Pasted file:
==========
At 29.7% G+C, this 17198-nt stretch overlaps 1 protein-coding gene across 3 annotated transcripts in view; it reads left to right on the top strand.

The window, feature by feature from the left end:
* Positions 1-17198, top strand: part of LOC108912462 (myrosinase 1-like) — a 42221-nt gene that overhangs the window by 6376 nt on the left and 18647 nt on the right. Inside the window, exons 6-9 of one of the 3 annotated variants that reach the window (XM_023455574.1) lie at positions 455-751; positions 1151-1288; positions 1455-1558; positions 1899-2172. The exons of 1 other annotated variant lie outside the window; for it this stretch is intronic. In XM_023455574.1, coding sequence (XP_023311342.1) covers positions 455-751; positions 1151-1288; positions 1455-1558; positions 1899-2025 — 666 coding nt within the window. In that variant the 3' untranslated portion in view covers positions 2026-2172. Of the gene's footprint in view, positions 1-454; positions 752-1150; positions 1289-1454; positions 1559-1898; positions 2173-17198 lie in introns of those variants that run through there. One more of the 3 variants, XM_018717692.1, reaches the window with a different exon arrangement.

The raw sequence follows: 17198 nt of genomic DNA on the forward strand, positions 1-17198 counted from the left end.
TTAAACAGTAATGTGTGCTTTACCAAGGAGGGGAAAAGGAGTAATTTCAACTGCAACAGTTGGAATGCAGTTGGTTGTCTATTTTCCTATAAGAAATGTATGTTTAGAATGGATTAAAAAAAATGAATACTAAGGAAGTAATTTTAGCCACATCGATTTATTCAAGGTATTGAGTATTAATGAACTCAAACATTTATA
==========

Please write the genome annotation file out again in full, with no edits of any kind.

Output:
At 29.7% G+C, this 17198-nt stretch overlaps 1 protein-coding gene across 3 annotated transcripts in view; it reads left to right on the top strand.

The window, feature by feature from the left end:
* Positions 1-17198, top strand: part of LOC108912462 (myrosinase 1-like) — a 42221-nt gene that overhangs the window by 6376 nt on the left and 18647 nt on the right. Inside the window, exons 6-9 of one of the 3 annotated variants that reach the window (XM_023455574.1) lie at positions 455-751; positions 1151-1288; positions 1455-1558; positions 1899-2172. The exons of 1 other annotated variant lie outside the window; for it this stretch is intronic. In XM_023455574.1, coding sequence (XP_023311342.1) covers positions 455-751; positions 1151-1288; positions 1455-1558; positions 1899-2025 — 666 coding nt within the window. In that variant the 3' untranslated portion in view covers positions 2026-2172. Of the gene's footprint in view, positions 1-454; positions 752-1150; positions 1289-1454; positions 1559-1898; positions 2173-17198 lie in introns of those variants that run through there. One more of the 3 variants, XM_018717692.1, reaches the window with a different exon arrangement.

The raw sequence follows: 17198 nt of genomic DNA on the forward strand, positions 1-17198 counted from the left end.
TTAAACAGTAATGTGTGCTTTACCAAGGAGGGGAAAAGGAGTAATTTCAACTGCAACAGTTGGAATGCAGTTGGTTGTCTATTTTCCTATAAGAAATGTATGTTTAGAATGGATTAAAAAAAATGAATACTAAGGAAGTAATTTTAGCCACATCGATTTATTCAAGGTATTGAGTATTAATGAACTCAAACATTTATA